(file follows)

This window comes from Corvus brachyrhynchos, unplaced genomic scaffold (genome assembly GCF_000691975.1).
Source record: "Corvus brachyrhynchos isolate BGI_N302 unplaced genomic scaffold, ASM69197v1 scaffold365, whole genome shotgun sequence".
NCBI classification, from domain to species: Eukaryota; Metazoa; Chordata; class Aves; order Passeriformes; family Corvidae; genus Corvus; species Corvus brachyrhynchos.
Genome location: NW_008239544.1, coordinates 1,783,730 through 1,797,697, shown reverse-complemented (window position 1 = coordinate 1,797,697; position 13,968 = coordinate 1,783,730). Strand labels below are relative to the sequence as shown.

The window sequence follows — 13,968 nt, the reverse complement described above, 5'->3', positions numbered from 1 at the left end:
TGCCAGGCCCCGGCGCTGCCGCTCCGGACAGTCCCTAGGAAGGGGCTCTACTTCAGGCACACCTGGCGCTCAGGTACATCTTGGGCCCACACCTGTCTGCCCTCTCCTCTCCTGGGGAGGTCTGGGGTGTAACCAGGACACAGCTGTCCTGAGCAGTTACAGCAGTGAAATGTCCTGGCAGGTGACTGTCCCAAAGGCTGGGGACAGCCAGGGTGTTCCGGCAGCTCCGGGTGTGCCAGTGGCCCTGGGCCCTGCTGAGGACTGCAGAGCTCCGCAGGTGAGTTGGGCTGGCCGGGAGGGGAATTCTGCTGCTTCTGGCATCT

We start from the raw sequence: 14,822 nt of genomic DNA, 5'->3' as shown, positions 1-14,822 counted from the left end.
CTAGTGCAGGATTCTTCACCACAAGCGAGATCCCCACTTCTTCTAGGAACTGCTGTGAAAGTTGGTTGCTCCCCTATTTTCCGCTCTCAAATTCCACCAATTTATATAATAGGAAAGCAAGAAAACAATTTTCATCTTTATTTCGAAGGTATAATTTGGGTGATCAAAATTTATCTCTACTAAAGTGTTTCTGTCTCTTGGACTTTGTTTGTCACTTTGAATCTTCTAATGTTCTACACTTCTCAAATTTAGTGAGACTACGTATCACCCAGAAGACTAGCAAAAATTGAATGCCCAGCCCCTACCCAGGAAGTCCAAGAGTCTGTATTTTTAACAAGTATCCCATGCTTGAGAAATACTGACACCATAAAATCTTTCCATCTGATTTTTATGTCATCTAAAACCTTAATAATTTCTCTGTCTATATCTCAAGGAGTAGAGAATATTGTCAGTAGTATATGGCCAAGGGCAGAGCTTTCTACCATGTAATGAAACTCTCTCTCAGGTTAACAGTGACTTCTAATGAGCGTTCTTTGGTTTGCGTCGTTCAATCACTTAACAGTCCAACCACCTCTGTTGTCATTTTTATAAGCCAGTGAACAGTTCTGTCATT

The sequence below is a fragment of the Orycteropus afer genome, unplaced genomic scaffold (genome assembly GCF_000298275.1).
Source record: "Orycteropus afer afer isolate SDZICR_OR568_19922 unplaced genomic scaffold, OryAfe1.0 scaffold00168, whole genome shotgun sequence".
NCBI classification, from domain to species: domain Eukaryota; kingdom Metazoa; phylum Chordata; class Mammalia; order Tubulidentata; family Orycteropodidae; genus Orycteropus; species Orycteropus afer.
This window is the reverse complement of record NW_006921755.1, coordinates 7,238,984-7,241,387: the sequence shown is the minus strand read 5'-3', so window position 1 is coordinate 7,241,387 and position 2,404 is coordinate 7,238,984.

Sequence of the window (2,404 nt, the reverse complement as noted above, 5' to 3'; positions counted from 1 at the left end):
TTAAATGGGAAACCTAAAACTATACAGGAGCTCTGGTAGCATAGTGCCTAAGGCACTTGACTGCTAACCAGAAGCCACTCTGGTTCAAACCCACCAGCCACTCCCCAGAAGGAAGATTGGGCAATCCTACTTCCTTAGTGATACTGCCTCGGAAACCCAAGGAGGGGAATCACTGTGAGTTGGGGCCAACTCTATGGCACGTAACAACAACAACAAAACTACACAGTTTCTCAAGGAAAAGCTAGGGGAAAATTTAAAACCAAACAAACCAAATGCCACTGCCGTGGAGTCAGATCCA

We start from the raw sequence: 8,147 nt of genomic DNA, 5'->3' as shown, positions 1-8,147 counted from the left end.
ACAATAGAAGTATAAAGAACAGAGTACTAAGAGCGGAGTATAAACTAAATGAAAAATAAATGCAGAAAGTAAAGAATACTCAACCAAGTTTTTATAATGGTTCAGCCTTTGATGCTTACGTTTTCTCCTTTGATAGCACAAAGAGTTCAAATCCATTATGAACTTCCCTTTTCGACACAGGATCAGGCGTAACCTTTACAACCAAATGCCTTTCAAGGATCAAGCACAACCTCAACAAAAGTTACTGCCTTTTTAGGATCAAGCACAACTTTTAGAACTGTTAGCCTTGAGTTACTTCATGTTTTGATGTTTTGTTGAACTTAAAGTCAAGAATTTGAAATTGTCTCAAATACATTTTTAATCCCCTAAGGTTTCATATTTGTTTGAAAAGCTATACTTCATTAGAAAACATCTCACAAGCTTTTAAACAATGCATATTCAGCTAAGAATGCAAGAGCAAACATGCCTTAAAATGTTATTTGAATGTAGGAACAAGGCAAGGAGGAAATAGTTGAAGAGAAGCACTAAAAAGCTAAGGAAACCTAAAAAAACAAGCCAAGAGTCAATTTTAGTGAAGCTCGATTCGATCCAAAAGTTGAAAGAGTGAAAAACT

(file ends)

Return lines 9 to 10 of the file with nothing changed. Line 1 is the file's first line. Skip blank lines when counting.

The sequence below is a fragment of the Orycteropus afer genome, unplaced genomic scaffold (genome assembly GCF_000298275.1).
Source record: "Orycteropus afer afer isolate SDZICR_OR568_19922 unplaced genomic scaffold, OryAfe1.0 scaffold00168, whole genome shotgun sequence".